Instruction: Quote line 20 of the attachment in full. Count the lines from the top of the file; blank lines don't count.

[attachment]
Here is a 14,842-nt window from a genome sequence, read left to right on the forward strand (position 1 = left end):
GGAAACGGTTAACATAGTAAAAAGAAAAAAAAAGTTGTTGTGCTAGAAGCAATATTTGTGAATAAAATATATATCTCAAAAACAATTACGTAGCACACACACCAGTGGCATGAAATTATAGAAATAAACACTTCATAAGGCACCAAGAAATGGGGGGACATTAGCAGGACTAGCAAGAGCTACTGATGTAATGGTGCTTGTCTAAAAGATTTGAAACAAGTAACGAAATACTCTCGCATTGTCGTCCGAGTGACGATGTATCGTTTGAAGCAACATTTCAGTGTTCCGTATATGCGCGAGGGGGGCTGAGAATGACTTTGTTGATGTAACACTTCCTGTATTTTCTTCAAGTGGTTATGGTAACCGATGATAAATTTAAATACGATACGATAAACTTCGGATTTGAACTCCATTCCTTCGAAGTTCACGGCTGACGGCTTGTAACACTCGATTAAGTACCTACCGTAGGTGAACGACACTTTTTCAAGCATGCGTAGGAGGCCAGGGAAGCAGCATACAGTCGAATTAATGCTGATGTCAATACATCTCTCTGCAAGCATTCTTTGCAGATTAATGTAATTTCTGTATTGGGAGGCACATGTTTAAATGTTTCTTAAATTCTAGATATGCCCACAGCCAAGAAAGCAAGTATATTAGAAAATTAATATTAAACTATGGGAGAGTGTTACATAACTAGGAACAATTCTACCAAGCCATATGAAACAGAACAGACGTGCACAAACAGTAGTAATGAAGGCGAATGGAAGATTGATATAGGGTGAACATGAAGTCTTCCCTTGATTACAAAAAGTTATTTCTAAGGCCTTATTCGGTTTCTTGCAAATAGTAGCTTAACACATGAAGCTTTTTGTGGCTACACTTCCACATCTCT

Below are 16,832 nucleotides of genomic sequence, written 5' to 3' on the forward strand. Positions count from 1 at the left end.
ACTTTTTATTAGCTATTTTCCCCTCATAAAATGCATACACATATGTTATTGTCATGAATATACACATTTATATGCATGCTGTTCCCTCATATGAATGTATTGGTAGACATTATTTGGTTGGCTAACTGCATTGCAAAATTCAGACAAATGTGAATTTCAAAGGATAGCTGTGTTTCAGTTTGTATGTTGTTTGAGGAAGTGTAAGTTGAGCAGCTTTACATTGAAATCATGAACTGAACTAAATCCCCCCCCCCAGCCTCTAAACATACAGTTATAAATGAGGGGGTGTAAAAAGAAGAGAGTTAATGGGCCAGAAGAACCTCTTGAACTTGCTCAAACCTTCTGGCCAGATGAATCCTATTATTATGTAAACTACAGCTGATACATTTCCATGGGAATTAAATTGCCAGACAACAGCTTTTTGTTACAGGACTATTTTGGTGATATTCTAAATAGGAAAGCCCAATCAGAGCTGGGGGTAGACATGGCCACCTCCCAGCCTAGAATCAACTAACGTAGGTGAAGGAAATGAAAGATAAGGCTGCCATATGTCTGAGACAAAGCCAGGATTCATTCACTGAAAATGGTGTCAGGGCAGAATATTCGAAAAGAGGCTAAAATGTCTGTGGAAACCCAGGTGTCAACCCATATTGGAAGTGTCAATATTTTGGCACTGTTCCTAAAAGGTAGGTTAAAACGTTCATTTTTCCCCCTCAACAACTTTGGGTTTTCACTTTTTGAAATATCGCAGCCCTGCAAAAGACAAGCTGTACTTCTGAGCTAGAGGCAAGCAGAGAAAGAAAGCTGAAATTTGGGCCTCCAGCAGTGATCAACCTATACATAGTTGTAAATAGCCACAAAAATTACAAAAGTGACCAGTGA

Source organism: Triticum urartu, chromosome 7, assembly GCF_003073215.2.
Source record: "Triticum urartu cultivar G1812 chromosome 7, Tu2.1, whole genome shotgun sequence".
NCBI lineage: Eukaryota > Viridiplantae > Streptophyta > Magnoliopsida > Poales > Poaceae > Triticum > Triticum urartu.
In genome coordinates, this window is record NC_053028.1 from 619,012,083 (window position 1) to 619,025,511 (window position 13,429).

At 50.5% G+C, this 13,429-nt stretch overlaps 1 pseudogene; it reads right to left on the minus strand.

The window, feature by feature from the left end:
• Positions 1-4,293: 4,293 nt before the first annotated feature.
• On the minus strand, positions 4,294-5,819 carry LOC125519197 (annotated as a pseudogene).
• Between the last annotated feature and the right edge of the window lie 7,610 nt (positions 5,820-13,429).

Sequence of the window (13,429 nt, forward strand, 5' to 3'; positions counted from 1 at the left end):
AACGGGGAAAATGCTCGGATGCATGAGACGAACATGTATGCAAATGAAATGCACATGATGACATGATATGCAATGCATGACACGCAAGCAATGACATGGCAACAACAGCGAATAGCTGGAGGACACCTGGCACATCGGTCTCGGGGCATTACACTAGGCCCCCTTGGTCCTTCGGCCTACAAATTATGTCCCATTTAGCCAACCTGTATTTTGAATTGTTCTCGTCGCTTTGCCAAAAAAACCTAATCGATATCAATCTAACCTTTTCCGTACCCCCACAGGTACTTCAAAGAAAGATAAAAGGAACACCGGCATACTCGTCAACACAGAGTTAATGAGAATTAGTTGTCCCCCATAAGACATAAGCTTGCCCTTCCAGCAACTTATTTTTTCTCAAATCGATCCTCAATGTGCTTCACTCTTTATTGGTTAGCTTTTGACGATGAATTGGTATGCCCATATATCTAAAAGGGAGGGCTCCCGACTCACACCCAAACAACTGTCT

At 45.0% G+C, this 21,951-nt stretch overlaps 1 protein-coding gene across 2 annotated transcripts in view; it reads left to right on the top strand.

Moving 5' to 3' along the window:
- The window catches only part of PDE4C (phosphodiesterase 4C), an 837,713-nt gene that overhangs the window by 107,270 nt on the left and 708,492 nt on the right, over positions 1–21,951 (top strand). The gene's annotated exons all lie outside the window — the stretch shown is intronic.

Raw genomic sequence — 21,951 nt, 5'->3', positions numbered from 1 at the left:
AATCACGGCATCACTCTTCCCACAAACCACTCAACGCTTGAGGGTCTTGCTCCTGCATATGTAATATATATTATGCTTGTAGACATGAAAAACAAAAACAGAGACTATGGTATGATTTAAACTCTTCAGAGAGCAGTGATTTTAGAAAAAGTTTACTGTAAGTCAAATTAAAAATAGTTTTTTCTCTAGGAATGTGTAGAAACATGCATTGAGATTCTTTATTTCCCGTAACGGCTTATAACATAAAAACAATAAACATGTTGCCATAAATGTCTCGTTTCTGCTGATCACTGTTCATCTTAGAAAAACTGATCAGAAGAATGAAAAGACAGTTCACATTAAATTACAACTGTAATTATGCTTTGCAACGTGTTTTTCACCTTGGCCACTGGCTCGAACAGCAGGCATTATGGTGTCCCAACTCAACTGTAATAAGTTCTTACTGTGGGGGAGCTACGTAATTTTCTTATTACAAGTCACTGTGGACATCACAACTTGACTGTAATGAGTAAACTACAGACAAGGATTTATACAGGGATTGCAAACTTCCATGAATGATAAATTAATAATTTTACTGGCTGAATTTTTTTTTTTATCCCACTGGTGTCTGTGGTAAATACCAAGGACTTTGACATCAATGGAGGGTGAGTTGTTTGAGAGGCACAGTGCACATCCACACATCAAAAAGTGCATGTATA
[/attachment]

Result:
AATCACGGCATCACTCTTCCCACAAACCACTCAACGCTTGAGGGTCTTGCTCCTGCATATGTAATATATATTATGCTTGTAGACATGAAAAACAAAAACAGAGACTATGGTATGATTTAAACTCTTCAGAGAGCAGTGATTTTAGAAAAAGTTTACTGTAAGTCAAATTAAAAATAGTTTTTTCTCTAGGAATGTGTAGAAACATGCATTGAGATTCTTTATTTCCCGTAACGGCTTATAACATAAAAACAATAAACATGTTGCCATAAATGTCTCGTTTCTGCTGATCACTGTTCATCTTAGAAAAACTGATCAGAAGAATGAAAAGACAGTTCACATTAAATTACAACTGTAATTATGCTTTGCAACGTGTTTTTCACCTTGGCCACTGGCTCGAACAGCAGGCATTATGGTGTCCCAACTCAACTGTAATAAGTTCTTACTGTGGGGGAGCTACGTAATTTTCTTATTACAAGTCACTGTGGACATCACAACTTGACTGTAATGAGTAAACTACAGACAAGGATTTATACAGGGATTGCAAACTTCCATGAATGATAAATTAATAATTTTACTGGCTGAATTTTTTTTTTTATCCCACTGGTGTCTGTGGTAAATACCAAGGACTTTGACATCAATGGAGGGTGAGTTGTTTGAGAGGCACAGTGCACATCCACACATCAAAAAGTGCATGTATA